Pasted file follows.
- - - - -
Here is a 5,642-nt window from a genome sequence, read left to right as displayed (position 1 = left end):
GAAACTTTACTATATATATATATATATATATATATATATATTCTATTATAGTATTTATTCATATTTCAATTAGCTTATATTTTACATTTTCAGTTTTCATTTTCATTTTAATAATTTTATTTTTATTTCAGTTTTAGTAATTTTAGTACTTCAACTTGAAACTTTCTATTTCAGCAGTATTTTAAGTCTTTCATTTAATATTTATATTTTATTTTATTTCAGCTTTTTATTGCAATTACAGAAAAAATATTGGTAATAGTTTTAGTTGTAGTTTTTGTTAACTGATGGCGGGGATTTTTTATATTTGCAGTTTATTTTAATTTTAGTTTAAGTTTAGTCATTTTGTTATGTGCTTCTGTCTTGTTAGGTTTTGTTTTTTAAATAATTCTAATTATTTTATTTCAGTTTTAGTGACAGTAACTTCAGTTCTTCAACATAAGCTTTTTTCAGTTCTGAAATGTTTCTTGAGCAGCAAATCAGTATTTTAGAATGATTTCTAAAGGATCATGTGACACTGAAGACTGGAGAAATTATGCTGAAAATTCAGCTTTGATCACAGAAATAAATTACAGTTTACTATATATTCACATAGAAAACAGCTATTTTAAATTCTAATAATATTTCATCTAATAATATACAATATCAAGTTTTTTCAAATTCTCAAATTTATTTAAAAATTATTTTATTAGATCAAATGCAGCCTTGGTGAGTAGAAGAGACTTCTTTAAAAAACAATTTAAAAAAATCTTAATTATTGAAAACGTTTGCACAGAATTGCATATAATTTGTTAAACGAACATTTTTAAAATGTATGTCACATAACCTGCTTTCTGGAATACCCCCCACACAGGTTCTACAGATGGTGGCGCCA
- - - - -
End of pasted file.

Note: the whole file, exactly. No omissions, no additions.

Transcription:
Here is a 5,642-nt window from a genome sequence, read left to right as displayed (position 1 = left end):
GAAACTTTACTATATATATATATATATATATATATATATATTCTATTATAGTATTTATTCATATTTCAATTAGCTTATATTTTACATTTTCAGTTTTCATTTTCATTTTAATAATTTTATTTTTATTTCAGTTTTAGTAATTTTAGTACTTCAACTTGAAACTTTCTATTTCAGCAGTATTTTAAGTCTTTCATTTAATATTTATATTTTATTTTATTTCAGCTTTTTATTGCAATTACAGAAAAAATATTGGTAATAGTTTTAGTTGTAGTTTTTGTTAACTGATGGCGGGGATTTTTTATATTTGCAGTTTATTTTAATTTTAGTTTAAGTTTAGTCATTTTGTTATGTGCTTCTGTCTTGTTAGGTTTTGTTTTTTAAATAATTCTAATTATTTTATTTCAGTTTTAGTGACAGTAACTTCAGTTCTTCAACATAAGCTTTTTTCAGTTCTGAAATGTTTCTTGAGCAGCAAATCAGTATTTTAGAATGATTTCTAAAGGATCATGTGACACTGAAGACTGGAGAAATTATGCTGAAAATTCAGCTTTGATCACAGAAATAAATTACAGTTTACTATATATTCACATAGAAAACAGCTATTTTAAATTCTAATAATATTTCATCTAATAATATACAATATCAAGTTTTTTCAAATTCTCAAATTTATTTAAAAATTATTTTATTAGATCAAATGCAGCCTTGGTGAGTAGAAGAGACTTCTTTAAAAAACAATTTAAAAAAATCTTAATTATTGAAAACGTTTGCACAGAATTGCATATAATTTGTTAAACGAACATTTTTAAAATGTATGTCACATAACCTGCTTTCTGGAATACCCCCCACACAGGTTCTACAGATGGTGGCGCCA